Biotech and Pharma

Australia’s CSL warns of biotech bubble

Jamie Smyth
CSL employees.
William West | AFP | Getty Images

CSL, the Australian company that recently bought Novartis' influenza business, has warned of a "biotech bubble" amid a frenzy of mergers and acquisition activity across the healthcare sector.

"You are seeing huge amounts, billions of dollars, being spent on technologies and development programs that really have not been proven," said Paul Perreault, CSL chief executive.

"I see the premiums they are paying and people need to be careful."

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There is growing debate over whether a bubble is developing in biotech after the Nasdaq Biotech index nearly doubled to 3,807 over the past two years.

This has coincided with a wave of M&A activity in the pharmaceutical and healthcare sector, including Shire's $30 billion hostile takeover approach last week to US drugmaker Baxalta — a key competitor of CSL.

"The big pharma companies have a lot of patent cliffs they are running into so they are struggling for growth," said Mr Perreault. "They are investing in more in early stage research and development and biotech companies, which in my view has created a bit of a bubble."

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Mr Perreault described CSL as "one of the biggest companies that nobody has heard of" but the former government-owned manufacturer of vaccines and plasma protein biotherapies has become a darling of the Australian Stock Exchange. It is due to report full-year results on Wednesday and is trading on a price/earnings ratio of 22 times forecast 2016 earnings — on par with the sector but above the ASX's average forward p/e ratio of 16.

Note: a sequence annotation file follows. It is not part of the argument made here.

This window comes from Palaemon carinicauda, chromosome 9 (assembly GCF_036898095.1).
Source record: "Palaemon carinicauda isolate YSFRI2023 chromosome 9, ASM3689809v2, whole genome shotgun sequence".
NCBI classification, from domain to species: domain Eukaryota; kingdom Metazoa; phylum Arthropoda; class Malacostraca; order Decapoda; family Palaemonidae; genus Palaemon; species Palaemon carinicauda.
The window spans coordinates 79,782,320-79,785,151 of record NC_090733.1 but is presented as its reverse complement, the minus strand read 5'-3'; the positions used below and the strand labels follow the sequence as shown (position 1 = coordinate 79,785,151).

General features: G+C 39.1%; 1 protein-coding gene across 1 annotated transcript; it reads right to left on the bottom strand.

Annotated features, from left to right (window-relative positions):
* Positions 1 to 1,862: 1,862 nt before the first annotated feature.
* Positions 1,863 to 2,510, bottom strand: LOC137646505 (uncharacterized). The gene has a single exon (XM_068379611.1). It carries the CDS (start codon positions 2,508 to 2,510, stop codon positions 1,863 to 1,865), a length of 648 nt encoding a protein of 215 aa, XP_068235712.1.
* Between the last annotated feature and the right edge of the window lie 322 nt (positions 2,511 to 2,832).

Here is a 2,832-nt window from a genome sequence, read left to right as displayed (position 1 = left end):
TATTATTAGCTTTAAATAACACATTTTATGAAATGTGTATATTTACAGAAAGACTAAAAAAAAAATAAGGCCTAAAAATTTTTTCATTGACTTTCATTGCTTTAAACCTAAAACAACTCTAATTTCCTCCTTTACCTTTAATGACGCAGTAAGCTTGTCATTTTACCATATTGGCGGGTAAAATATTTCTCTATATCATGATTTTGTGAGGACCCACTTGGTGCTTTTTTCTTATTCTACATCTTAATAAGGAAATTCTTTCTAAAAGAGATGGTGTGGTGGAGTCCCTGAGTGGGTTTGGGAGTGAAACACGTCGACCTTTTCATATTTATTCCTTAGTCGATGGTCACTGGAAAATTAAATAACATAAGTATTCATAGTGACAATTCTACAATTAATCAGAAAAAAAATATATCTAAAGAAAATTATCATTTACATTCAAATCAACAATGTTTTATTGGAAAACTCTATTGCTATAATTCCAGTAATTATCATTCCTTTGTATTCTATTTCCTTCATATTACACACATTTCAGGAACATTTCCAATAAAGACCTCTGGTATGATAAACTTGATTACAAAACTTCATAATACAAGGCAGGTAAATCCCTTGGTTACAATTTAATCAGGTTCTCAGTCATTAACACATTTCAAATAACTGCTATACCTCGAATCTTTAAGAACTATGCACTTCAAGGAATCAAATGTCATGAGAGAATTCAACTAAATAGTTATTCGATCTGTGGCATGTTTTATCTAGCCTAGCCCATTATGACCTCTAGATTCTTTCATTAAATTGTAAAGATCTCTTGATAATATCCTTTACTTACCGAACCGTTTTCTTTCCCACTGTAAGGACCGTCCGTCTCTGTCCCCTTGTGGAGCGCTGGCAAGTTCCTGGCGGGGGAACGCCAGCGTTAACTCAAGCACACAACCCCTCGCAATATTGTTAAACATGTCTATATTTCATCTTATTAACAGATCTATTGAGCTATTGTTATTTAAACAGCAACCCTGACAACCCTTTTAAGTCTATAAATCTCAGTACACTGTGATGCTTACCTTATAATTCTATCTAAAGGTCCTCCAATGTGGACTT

CSL is the best-performing top 20 company on the ASX over the past 12 months, with its shares surging in value by 50 percent to A$96.36. Its stock price last week briefly surpassed A$100 when CSL closed its $275 million acquisition of Novartis's flu business.

"We've been in the flu business for 100 years. This deal gives us the scale and ability to globalize the influenza [treatment] business," said Mr Perreault. "It makes us the second largest in the space."

CSL bought the Novartis flu business when the opportunity emerged during a $20 billion asset swap between Novartis and GlaxoSmithKline. Mr Perreault forecast combined annual sales from the integrated flu businesses will reach $1 billion within three years, up from $650 million.

Andrew Goodsall, UBS analyst, said the price looked good and CSL has a strong record of integrating its rare acquisitions.

"We are very choosy. Just because I have money burning a hole in our pocket doesn't mean I have to go out and buy something," said Mr Perreault. "It is really hard to do something that really adds value. We have an organic growth plan and really innovate in our space."

Over the past five years CSL has invested $2 billion in R&D and employs more than 1,000 scientists. Its purchase from Novartis gives it access to cutting-edge research, laboratories and products, including its quadrivalent influenza vaccine, which has been submitted for approval to the US Food and Drug Administration.

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The vaccine targets four strains of flu virus, rather than three, which improves its effectiveness even as the virus mutates during a season. Last year, for example, just 30 percent of flu vaccines were effective, said Mr Perreault.

Mr Perreault said CSL's core blood plasma business offers growth opportunities with two new hemophilia drugs due to be launched in the next calendar year. He said a new drug called CSL 112, used to treat heart attack victims and prevent secondary attacks, is undergoing safety trials.

"That would be a blockbuster if it hits," he said.

UBS's Mr Goodsall said Shire's bid for Baxalta suggests big pharma may see opportunity in the blood plasma sector and could generate interest in CSL. However, the company's high valuation and army of 100,000 retail shareholders in Australia may complicate any foreign takeover bid.

"I'd be surprised if we weren't on everyone's list," said Mr Perreault. "But I'm not sure where they would see the synergies. We are extremely efficient and a pretty flat organisation: there are no private jets."